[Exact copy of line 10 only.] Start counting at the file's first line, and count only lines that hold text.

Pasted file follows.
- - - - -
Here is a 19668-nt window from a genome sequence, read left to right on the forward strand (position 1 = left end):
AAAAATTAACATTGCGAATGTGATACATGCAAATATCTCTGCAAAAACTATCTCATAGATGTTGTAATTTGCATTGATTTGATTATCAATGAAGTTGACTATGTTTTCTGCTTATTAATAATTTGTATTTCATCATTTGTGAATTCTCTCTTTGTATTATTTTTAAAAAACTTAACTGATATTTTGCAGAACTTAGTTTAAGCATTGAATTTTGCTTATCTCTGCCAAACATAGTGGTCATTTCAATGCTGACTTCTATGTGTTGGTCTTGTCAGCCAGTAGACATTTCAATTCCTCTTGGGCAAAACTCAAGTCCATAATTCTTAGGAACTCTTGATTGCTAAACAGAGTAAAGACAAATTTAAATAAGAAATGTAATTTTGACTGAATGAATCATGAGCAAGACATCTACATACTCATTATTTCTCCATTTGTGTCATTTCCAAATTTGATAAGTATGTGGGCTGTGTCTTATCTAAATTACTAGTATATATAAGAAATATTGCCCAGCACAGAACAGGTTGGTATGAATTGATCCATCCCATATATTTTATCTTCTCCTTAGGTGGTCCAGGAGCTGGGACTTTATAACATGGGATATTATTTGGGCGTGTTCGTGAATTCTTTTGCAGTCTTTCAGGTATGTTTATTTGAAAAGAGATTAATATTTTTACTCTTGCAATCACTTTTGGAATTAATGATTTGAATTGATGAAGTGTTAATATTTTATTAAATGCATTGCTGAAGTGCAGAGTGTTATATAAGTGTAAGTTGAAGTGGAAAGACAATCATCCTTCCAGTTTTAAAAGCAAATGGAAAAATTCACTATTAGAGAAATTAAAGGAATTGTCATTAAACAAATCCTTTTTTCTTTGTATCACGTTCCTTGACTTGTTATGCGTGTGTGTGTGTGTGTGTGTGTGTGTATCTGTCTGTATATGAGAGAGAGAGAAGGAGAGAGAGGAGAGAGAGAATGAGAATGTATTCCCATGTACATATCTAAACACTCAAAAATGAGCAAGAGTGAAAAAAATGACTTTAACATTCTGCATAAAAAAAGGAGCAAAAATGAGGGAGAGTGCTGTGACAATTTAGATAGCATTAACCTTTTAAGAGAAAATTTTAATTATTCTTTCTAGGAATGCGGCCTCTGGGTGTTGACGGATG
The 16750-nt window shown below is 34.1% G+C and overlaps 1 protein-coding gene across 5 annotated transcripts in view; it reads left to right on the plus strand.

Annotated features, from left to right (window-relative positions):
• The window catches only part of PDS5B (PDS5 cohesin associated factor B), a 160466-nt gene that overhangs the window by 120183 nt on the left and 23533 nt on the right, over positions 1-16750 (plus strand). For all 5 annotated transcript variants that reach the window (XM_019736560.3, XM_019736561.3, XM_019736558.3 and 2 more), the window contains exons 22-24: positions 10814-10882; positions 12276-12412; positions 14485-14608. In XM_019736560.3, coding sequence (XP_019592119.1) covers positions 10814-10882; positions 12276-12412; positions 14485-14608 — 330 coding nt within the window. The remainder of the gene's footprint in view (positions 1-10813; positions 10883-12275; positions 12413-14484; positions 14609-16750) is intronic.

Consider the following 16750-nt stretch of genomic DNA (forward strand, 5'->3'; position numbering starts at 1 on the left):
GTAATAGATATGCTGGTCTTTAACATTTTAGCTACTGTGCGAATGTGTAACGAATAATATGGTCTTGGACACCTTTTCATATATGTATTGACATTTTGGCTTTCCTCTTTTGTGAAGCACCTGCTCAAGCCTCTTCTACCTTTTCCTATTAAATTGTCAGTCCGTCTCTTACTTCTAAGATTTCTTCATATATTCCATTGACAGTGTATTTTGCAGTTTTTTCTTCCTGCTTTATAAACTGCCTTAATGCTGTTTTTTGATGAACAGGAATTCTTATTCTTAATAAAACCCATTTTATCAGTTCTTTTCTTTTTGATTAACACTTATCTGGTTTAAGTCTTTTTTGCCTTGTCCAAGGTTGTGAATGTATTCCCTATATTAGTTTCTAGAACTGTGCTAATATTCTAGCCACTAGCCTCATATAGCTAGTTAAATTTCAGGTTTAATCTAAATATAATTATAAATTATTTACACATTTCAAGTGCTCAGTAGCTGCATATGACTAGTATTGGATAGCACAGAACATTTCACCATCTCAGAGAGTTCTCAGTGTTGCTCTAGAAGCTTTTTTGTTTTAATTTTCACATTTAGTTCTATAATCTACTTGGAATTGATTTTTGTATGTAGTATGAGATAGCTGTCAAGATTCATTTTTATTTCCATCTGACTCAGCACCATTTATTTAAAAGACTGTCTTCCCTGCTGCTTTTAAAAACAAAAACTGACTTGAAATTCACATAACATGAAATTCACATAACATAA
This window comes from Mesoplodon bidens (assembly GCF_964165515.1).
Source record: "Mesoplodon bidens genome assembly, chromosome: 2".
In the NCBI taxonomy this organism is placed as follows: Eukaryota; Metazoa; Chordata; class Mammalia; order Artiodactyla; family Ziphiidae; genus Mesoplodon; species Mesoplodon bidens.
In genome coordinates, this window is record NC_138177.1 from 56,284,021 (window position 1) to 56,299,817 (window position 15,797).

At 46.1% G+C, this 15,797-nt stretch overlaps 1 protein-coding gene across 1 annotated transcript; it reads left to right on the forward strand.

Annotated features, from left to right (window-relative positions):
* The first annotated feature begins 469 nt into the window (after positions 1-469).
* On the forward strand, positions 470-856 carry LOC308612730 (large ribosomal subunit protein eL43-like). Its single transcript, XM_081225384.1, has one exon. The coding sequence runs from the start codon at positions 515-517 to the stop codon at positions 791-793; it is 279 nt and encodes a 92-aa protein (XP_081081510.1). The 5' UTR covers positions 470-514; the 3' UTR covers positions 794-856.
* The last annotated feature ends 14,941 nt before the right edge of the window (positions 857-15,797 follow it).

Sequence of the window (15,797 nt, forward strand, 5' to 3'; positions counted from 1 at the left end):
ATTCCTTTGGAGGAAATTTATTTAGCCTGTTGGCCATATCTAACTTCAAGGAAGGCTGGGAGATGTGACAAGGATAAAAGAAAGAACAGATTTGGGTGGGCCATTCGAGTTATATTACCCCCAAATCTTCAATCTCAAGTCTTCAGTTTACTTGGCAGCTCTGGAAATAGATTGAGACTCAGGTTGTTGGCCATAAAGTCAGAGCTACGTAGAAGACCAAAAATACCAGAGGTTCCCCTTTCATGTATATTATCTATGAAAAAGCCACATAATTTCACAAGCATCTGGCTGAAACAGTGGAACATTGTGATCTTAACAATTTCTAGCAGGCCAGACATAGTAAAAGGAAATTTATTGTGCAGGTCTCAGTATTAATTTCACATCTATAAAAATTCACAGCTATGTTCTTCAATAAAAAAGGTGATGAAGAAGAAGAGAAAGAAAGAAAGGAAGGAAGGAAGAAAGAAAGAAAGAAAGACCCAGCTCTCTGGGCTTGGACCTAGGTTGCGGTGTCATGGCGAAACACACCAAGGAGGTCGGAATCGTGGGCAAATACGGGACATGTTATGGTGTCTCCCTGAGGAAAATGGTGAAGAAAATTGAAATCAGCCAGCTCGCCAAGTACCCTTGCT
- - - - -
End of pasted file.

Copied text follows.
In the NCBI taxonomy this organism is placed as follows: Eukaryota; Metazoa; Chordata; class Mammalia; order Artiodactyla; family Ziphiidae; genus Mesoplodon; species Mesoplodon bidens.